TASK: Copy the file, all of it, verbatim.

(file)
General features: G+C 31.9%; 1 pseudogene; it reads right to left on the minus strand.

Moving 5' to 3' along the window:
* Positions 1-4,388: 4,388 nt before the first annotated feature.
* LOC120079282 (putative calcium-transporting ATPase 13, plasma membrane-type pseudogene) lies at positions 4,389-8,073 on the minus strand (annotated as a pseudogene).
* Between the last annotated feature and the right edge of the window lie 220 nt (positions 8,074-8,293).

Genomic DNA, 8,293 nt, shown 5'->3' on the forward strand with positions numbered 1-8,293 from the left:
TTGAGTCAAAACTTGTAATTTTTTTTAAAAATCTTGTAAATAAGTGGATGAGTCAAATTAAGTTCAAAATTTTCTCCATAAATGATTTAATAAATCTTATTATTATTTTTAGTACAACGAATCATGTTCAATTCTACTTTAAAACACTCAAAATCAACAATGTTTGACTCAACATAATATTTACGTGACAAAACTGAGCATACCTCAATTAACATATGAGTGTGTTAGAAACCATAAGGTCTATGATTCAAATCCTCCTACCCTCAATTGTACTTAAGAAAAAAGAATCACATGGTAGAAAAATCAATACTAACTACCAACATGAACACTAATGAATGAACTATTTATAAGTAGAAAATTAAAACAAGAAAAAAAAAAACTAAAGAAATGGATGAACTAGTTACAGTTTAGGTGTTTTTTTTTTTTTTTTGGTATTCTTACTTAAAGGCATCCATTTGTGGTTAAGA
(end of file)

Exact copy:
General features: G+C 31.9%; 1 pseudogene; it reads right to left on the minus strand.

Moving 5' to 3' along the window:
* Positions 1-4,388: 4,388 nt before the first annotated feature.
* LOC120079282 (putative calcium-transporting ATPase 13, plasma membrane-type pseudogene) lies at positions 4,389-8,073 on the minus strand (annotated as a pseudogene).
* Between the last annotated feature and the right edge of the window lie 220 nt (positions 8,074-8,293).

Genomic DNA, 8,293 nt, shown 5'->3' on the forward strand with positions numbered 1-8,293 from the left:
TTGAGTCAAAACTTGTAATTTTTTTTAAAAATCTTGTAAATAAGTGGATGAGTCAAATTAAGTTCAAAATTTTCTCCATAAATGATTTAATAAATCTTATTATTATTTTTAGTACAACGAATCATGTTCAATTCTACTTTAAAACACTCAAAATCAACAATGTTTGACTCAACATAATATTTACGTGACAAAACTGAGCATACCTCAATTAACATATGAGTGTGTTAGAAACCATAAGGTCTATGATTCAAATCCTCCTACCCTCAATTGTACTTAAGAAAAAAGAATCACATGGTAGAAAAATCAATACTAACTACCAACATGAACACTAATGAATGAACTATTTATAAGTAGAAAATTAAAACAAGAAAAAAAAAAACTAAAGAAATGGATGAACTAGTTACAGTTTAGGTGTTTTTTTTTTTTTTTTGGTATTCTTACTTAAAGGCATCCATTTGTGGTTAAGA